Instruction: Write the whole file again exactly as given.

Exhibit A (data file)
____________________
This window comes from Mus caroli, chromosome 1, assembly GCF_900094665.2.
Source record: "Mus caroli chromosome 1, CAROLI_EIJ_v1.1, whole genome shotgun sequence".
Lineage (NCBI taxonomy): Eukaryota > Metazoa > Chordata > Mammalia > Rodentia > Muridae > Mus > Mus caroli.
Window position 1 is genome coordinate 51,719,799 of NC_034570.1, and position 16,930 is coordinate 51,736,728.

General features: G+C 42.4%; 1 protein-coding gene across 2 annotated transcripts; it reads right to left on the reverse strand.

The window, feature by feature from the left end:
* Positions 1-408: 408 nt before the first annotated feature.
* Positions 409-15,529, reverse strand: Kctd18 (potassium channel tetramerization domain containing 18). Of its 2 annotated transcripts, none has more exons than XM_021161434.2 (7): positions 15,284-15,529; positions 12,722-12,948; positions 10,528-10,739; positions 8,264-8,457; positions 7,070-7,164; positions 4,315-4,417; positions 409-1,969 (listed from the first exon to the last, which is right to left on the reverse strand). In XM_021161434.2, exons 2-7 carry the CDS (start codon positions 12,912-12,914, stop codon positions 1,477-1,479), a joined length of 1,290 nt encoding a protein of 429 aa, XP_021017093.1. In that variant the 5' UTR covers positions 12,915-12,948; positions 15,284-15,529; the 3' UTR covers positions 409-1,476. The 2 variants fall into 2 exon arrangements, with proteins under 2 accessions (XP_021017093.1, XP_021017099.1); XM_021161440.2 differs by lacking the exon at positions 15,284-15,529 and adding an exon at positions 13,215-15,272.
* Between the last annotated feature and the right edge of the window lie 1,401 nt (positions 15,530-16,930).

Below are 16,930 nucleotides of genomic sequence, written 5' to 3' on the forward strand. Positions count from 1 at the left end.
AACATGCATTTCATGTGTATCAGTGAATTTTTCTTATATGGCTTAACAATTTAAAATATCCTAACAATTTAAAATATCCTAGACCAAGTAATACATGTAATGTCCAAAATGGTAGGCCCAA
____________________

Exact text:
This window comes from Mus caroli, chromosome 1, assembly GCF_900094665.2.
Source record: "Mus caroli chromosome 1, CAROLI_EIJ_v1.1, whole genome shotgun sequence".
Lineage (NCBI taxonomy): Eukaryota > Metazoa > Chordata > Mammalia > Rodentia > Muridae > Mus > Mus caroli.
Window position 1 is genome coordinate 51,719,799 of NC_034570.1, and position 16,930 is coordinate 51,736,728.

General features: G+C 42.4%; 1 protein-coding gene across 2 annotated transcripts; it reads right to left on the reverse strand.

The window, feature by feature from the left end:
* Positions 1-408: 408 nt before the first annotated feature.
* Positions 409-15,529, reverse strand: Kctd18 (potassium channel tetramerization domain containing 18). Of its 2 annotated transcripts, none has more exons than XM_021161434.2 (7): positions 15,284-15,529; positions 12,722-12,948; positions 10,528-10,739; positions 8,264-8,457; positions 7,070-7,164; positions 4,315-4,417; positions 409-1,969 (listed from the first exon to the last, which is right to left on the reverse strand). In XM_021161434.2, exons 2-7 carry the CDS (start codon positions 12,912-12,914, stop codon positions 1,477-1,479), a joined length of 1,290 nt encoding a protein of 429 aa, XP_021017093.1. In that variant the 5' UTR covers positions 12,915-12,948; positions 15,284-15,529; the 3' UTR covers positions 409-1,476. The 2 variants fall into 2 exon arrangements, with proteins under 2 accessions (XP_021017093.1, XP_021017099.1); XM_021161440.2 differs by lacking the exon at positions 15,284-15,529 and adding an exon at positions 13,215-15,272.
* Between the last annotated feature and the right edge of the window lie 1,401 nt (positions 15,530-16,930).

Below are 16,930 nucleotides of genomic sequence, written 5' to 3' on the forward strand. Positions count from 1 at the left end.
AACATGCATTTCATGTGTATCAGTGAATTTTTCTTATATGGCTTAACAATTTAAAATATCCTAACAATTTAAAATATCCTAGACCAAGTAATACATGTAATGTCCAAAATGGTAGGCCCAA